A favorite weapon in the world of scholarship is the review. Some of the sharpest words ever spoken by one scholar about another are offered not over claret in the sitting room but in the pages of learned journals where each can prove his or her essential superiority to the one who wrote the offending book.
How enchanting to read, in the late historian Alexander Marx’s essay about his great teacher, Solomon Schechter (a man who was known both for the depth of his scholarship and the sparkle of his wit), that, “When a book or an utterance annoyed him, he was wont to sit down and write a review or an answer in caustic style and full of irony; but later he would revise it again and again until all polemical bitterness would be removed.” Marx reports seeing two reviews that Schechter suppressed after meeting the authors of the books in question.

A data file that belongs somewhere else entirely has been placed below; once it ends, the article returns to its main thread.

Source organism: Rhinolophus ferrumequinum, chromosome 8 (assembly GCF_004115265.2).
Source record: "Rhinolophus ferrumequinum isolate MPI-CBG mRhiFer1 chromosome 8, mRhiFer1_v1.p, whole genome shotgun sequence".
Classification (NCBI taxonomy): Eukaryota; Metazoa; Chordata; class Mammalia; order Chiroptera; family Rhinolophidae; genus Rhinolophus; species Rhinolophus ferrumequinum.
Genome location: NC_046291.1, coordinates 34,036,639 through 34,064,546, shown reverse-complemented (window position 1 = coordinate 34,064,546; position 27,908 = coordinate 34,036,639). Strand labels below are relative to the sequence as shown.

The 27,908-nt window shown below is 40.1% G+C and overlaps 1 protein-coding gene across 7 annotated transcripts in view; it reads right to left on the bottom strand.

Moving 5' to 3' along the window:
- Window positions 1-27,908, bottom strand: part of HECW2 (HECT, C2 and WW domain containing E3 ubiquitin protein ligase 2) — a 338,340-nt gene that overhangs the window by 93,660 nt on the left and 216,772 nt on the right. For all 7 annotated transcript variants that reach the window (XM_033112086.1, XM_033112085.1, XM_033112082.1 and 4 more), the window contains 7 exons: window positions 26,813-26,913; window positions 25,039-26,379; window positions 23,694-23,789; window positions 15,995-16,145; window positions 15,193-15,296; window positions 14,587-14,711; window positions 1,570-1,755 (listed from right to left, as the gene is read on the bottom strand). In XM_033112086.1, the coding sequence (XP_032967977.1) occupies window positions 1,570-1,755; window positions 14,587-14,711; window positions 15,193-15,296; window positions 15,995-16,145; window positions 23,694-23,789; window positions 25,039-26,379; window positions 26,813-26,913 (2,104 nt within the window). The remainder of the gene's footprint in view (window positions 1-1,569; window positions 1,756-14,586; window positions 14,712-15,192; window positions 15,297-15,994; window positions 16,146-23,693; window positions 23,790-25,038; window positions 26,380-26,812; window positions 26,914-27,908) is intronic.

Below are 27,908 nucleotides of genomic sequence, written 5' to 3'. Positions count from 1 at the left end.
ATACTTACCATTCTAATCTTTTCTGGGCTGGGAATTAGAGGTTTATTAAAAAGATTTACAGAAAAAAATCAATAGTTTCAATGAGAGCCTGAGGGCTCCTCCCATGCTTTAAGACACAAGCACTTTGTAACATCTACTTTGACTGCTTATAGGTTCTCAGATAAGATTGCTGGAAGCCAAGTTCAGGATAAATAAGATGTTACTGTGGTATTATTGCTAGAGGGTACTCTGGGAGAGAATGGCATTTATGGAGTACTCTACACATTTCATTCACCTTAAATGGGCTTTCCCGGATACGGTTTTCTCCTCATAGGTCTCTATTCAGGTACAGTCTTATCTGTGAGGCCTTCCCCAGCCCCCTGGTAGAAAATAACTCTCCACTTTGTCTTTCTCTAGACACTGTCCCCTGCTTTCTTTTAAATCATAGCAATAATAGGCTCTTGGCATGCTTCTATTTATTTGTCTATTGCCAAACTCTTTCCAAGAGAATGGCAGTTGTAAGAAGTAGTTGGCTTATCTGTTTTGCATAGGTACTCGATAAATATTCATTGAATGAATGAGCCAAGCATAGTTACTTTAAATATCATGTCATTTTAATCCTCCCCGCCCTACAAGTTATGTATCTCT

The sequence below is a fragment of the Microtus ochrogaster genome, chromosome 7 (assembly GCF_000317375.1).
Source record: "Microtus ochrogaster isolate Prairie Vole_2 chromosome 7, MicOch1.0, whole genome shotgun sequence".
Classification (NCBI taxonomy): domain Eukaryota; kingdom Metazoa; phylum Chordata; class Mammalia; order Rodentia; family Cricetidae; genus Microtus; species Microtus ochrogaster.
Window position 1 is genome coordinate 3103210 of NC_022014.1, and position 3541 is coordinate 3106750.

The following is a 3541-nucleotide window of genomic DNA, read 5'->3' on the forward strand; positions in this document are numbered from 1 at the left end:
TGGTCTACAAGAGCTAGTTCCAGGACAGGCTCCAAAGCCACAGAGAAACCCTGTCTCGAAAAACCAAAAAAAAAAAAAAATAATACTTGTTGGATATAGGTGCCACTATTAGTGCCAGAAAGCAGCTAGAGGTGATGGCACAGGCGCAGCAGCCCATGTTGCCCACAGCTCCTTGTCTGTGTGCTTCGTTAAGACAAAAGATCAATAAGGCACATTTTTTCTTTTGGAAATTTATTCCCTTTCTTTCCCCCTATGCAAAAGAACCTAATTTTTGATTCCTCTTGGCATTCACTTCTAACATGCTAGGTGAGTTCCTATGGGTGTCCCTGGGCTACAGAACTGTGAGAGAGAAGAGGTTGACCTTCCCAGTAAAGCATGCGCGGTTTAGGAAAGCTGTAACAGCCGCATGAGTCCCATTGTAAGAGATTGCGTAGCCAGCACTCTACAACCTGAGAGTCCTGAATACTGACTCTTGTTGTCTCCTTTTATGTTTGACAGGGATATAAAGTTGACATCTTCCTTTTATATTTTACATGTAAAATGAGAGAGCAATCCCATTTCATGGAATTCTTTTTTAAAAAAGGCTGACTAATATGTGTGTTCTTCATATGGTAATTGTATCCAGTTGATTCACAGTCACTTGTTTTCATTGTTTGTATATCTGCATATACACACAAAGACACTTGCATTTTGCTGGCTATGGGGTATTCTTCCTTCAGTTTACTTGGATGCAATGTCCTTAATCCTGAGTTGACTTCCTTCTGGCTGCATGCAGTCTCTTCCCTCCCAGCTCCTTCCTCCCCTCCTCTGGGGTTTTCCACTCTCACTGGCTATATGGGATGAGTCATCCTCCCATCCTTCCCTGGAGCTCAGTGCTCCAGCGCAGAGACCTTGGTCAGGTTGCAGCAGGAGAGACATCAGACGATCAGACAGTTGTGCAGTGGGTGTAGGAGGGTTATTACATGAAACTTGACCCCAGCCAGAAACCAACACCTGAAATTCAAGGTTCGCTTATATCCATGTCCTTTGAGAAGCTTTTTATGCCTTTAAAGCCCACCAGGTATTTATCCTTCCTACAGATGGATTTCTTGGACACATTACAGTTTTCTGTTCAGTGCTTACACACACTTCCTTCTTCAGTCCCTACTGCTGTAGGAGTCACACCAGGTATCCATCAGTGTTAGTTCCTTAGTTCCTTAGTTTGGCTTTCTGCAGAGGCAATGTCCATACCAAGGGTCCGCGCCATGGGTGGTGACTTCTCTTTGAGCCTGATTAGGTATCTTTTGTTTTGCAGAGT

There were few scholars in the world in Schechter’s time that came close to his broad range of knowledge and even fewer that had his fluent pen. That he drained his writings of bitterness before printing them is a wonderful lesson. Sometimes, even in scholarship, it is better to be measured and careful than cleverly cruel.
Rabbi David Wolpe is spiritual leader of Sinai Temple in Los Angeles. Follow his teachings at www.facebook.com/RabbiWolpe.